1–5 3979 63 27 071 67  3979 63 4056 64  
 6–10 2145 34 12 438 31  2145 34 2099 33  
Well-child visit in the prior 2 y 4583 73 21 167 52 0.428 4583 73 4635 73 0.018 
Median (IQR) number of encounters in prior year (1–6) (0–3) 0.325 (1–6) (1–5) 0.032 
Primary care physician in DUHS 6241 99 39 150 97 0.144 6241 99 6249 99 0.101 
Tested for SARS-CoV-2 by PCR 2084 33 8482 21 0.274 2084 33 1791 28 0.080 
Unmatched Cohort (n = 46 900)Propensity Score-Matched Cohort (n = 12 648)
Asthma (n = 6324)No Asthma (n = 40 576)SMDAsthma (n = 6324)No Asthma (n = 6324)SMD
n(%)n(%)n(%)n(%)
Median (IQR) age, y 11.0 (8.0–14.0) 11.0 (7.0–14.0) 0.060 11.0 (8.0–14.0) 11.0 (8.0–14.0) 0.007 
Gender     0.158     <0.001 
 Female 2689 42 20 440 50  2689 42 2688 42  
 Male 3635 58 20 136 50  3635 58 3636 58  
Race or ethnicity     0.249     0.036 
 Hispanic 918 15 9843 24  918 15 895 14  
 Non-Hispanic Black 3510 56 15 052 37  3510 56 3515 56  
 Non-Hispanic White 1315 21 10 932 27  1315 21 1380 22  
 Other racial minority groupsa 408 3049  408 383  
Insurance status     0.337     0.037 
 Private 2334 37 15 722 39  2334 37 2388 38  
 Public 3731 59 19 674 49  3731 59 3719 59  
 Self-pay 259 5180 13  259 217  
Neighborhood deprivation index     0.081     0.035 
 1–5 3979 63 27 071 67  3979 63 4056 64  
 6–10 2145 34 12 438 31  2145 34 2099 33  
Well-child visit in the prior 2 y 4583 73 21 167 52 0.428 4583 73 4635 73 0.018 
Median (IQR) number of encounters in prior year (1–6) (0–3) 0.325 (1–6) (1–5) 0.032 
Primary care physician in DUHS 6241 99 39 150 97 0.144 6241 99 6249 99 0.101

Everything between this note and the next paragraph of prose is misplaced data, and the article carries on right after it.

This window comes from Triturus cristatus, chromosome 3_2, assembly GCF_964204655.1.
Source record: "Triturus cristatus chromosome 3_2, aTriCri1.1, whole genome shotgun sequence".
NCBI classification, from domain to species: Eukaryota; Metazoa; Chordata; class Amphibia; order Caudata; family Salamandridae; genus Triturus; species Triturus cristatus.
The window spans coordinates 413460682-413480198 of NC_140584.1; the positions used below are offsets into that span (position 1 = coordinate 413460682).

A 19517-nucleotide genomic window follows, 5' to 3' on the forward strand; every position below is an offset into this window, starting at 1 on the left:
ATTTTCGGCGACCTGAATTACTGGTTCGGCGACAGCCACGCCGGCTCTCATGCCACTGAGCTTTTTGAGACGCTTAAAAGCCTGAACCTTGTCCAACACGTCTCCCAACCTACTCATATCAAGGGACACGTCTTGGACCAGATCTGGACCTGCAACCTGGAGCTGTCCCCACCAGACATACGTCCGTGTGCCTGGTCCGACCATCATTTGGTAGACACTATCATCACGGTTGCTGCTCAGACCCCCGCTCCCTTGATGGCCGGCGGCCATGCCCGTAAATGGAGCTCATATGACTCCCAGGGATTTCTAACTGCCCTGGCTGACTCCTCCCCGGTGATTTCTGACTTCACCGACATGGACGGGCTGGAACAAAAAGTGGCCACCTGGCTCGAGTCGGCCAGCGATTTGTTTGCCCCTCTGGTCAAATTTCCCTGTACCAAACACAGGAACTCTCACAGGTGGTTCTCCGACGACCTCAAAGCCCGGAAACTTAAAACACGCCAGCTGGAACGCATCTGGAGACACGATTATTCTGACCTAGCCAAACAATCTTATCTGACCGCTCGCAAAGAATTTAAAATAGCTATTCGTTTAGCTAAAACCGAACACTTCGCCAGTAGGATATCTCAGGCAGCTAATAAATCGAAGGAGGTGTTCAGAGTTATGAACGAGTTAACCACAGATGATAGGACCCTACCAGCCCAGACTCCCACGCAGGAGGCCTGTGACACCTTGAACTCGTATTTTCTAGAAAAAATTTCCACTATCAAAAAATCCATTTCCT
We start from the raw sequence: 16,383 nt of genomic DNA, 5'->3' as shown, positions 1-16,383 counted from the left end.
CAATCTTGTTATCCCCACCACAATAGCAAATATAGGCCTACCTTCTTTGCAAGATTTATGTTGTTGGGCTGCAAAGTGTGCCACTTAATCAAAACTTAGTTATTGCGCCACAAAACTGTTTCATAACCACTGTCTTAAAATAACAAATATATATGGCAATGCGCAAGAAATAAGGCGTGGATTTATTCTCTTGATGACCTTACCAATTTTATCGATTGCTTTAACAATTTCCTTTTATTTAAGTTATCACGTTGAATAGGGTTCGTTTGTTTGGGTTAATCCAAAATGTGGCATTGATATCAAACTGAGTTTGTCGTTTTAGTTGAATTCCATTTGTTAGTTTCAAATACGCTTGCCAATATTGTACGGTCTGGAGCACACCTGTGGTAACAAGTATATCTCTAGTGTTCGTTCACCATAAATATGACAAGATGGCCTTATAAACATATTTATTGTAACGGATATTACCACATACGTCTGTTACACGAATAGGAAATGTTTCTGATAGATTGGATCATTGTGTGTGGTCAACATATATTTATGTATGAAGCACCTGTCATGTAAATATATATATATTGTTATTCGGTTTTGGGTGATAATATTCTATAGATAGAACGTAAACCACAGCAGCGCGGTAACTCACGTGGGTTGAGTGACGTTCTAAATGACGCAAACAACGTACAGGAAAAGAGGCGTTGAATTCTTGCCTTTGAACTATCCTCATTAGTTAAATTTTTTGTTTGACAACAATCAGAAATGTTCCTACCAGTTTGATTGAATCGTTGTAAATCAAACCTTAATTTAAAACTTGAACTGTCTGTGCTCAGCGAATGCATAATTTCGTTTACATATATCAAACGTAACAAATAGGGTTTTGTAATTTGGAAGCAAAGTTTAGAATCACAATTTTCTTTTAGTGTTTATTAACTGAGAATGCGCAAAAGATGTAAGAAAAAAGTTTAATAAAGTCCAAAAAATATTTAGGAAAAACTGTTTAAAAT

Tested for SARS-CoV-2 by PCR 2084 33 8482 21 0.274 2084 33 1791 28 0.080 

DUHS, Duke University Health System; IQR, interquartile range; SMD, standardized mean difference.

a

 Other racial minority group includes individuals designated in the EHR as being of 2 or more races, Asian, American Indian or Alaskan Native, Native Hawaiian or other Pacific Islander, or other race.

Overall, 10 566 (22.5%) children had 1 or more tests for SARS-CoV-2 during the study period. Children with asthma were more likely to be tested for SARS-CoV-2 infection than children without asthma (33.0% vs 20.9%, P < .0001). Patient race and ethnicity, insurance status, and neighborhood deprivation index scores also differed by SARS-CoV-2 testing status (Table 2). Specifically, children of other racial minority groups or with self-pay insurance status were less likely to be tested for SARS-CoV-2 infection, while children with public insurance and higher neighborhood deprivation index scores (corresponding to lower neighborhood socioeconomic status) were more likely to be tested for SARS-CoV-2. We also observed higher levels of previous health system engagement among children who were tested for SARS-CoV-2 infection. Compared with children who were not tested for SARS-CoV-2, tested children were more likely to have had a well-child visit in the 2 years preceding the study period and were more likely to have a primary care physician in DUHS.

TABLE 2

Factors Associated With SARS-CoV-2 Testing in the Overall Study Population

Tested (n = 10 566)Not Tested (n = 36 334)Relative Risk
n(%)n(%)n(95% CI)
Asthma status       
 Children with asthma 2084 20 4240 12 1.31 (1.24–1.37) 
 Children without asthma 8482 80 32 094 88 1.00 Ref 
Median (IQR) age, y 10.0 (7.0–14.0) 11.0 (7.0–14.0) 1.00 (0.99–1.00) 
Gender       
 Female 5441 52 17 688 49 1.10 (1.06–1.15) 
 Male 5125 48 18 646 51 1.00 Ref 
Race or ethnicity       
 Hispanic 2185 21 8576 24 0.99 (0.93–1.05) 
 Non-Hispanic Black 4438 42 14 124 39 0.95 (0.90–1.00) 
 Non-Hispanic White 2932 28 9315 26 1.00 Ref 
 Other racial minority groups 640 2817 0.78 (0.71–0.85) 
Insurance status       
 Public 5706 54 17 699 49 1.10 (1.05–1.16)